Contact: Amy Hause, (541) 255-9590
Rural Development Initiatives
91017 S Willamette St
Coburg, Oregon 97408
Alternative contact: Heidi Khokhar, (541) 684-9077 ext. 7011
Specialties: Food, Forestry/wood products, Housing, Tourism
States served: Alaska, Arizona, California, Colorado, Hawaii, Idaho, Montana, Nevada, New Mexico, Oregon, Utah, Washington, Wyoming
Region details: RCAC serves 13 western states including: Alaska, Arizona, California, Colorado, Hawaii, Idaho, Montana, Nevada, New Mexico, Oregon, Utah, Washington, and Wyoming. We also work in the U.S. territories of the Marianas Islands, Marshall Islands and the U.S. Virgin Islands.
Additional details: RCAC Value Chains, economic development and Wealth Works are embedded in RCAC’s Building Rural Economies program. With over 10 years of experience in these arenas we technically assist communities who wish to envision and create their future.
Carol Cohen, 435-671-7068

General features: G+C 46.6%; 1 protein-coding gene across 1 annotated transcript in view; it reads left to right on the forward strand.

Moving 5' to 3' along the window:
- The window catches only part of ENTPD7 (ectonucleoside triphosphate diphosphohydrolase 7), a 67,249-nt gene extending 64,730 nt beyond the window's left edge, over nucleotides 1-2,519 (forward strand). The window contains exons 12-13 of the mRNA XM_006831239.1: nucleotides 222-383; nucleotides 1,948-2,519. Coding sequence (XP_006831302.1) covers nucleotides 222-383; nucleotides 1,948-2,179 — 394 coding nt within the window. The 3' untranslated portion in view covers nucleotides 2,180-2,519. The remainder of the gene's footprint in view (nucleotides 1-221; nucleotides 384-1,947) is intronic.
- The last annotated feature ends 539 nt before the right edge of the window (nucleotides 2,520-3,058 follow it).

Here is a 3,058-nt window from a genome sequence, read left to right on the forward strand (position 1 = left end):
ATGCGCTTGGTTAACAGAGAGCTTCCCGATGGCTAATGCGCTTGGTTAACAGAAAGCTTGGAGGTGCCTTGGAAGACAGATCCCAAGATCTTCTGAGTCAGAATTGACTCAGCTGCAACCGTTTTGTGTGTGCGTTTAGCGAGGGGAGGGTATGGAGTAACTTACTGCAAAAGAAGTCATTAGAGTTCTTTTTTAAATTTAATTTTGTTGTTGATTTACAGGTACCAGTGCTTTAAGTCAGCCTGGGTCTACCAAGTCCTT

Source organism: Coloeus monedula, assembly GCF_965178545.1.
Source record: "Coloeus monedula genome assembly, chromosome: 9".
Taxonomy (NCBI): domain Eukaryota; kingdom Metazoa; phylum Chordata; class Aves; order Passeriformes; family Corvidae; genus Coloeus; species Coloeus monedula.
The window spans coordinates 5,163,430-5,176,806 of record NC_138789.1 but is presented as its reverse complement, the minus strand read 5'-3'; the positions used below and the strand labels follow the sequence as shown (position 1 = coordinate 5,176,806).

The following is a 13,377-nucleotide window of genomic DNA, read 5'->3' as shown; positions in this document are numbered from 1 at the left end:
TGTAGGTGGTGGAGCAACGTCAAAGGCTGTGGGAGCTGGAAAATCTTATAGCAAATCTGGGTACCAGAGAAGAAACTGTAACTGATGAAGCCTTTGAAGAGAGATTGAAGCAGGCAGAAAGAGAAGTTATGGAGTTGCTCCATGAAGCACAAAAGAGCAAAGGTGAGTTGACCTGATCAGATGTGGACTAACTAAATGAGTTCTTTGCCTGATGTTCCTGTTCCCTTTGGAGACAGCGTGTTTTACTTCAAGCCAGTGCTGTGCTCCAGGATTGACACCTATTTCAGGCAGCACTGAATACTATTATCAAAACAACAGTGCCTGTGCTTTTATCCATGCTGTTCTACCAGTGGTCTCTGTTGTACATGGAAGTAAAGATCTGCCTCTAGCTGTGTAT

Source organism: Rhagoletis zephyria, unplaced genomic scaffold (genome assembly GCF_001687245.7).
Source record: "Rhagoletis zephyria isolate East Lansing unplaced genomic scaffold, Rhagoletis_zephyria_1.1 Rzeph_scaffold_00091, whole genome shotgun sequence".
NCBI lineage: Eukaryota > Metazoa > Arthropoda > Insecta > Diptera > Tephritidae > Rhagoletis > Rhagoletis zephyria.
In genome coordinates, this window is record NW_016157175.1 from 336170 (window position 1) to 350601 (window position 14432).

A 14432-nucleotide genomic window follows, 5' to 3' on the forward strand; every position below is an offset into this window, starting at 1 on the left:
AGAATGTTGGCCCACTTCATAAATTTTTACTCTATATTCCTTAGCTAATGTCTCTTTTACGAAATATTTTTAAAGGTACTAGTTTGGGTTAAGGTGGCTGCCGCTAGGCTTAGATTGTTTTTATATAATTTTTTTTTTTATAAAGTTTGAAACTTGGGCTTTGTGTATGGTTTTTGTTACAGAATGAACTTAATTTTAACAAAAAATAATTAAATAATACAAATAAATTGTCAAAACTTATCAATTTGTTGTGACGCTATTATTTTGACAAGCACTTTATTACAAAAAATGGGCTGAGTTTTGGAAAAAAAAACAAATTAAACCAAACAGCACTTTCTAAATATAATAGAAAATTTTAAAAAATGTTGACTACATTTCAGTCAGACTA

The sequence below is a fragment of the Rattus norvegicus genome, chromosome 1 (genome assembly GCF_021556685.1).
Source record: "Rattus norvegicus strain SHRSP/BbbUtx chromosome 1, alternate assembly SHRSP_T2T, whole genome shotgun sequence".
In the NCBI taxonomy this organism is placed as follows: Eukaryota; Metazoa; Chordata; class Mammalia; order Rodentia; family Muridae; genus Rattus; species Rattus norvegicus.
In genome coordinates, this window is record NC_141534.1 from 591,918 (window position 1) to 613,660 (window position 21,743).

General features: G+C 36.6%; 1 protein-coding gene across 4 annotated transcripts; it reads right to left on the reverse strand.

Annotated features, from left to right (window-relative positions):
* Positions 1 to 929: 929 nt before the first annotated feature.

3120 Freeboard Drive
West Sacramento, CA 95691
Alternative contact: Ellen Drew, (575) 421-0261
Specialties: Energy efficiency
States served: Iowa, Kansas, Minnesota, Missouri, Montana, Nebraska, North Dakota, South Dakota, Wyoming
Additional details: Midwest Assistance Program (MAP) has been helping communities and tribal nations find solutions to their infrastructure and development needs through information, resource management, expertise, and technical assistance since 1979.
Contact: Chris Fierrros, 660-562-2575
303 N Market Street, Suite 2
Maryville, MO 64468
Specialties: Bio-energy, Food
States served: Arkansas, Louisiana, Mississippi, Oklahoma, Tennessee, Texas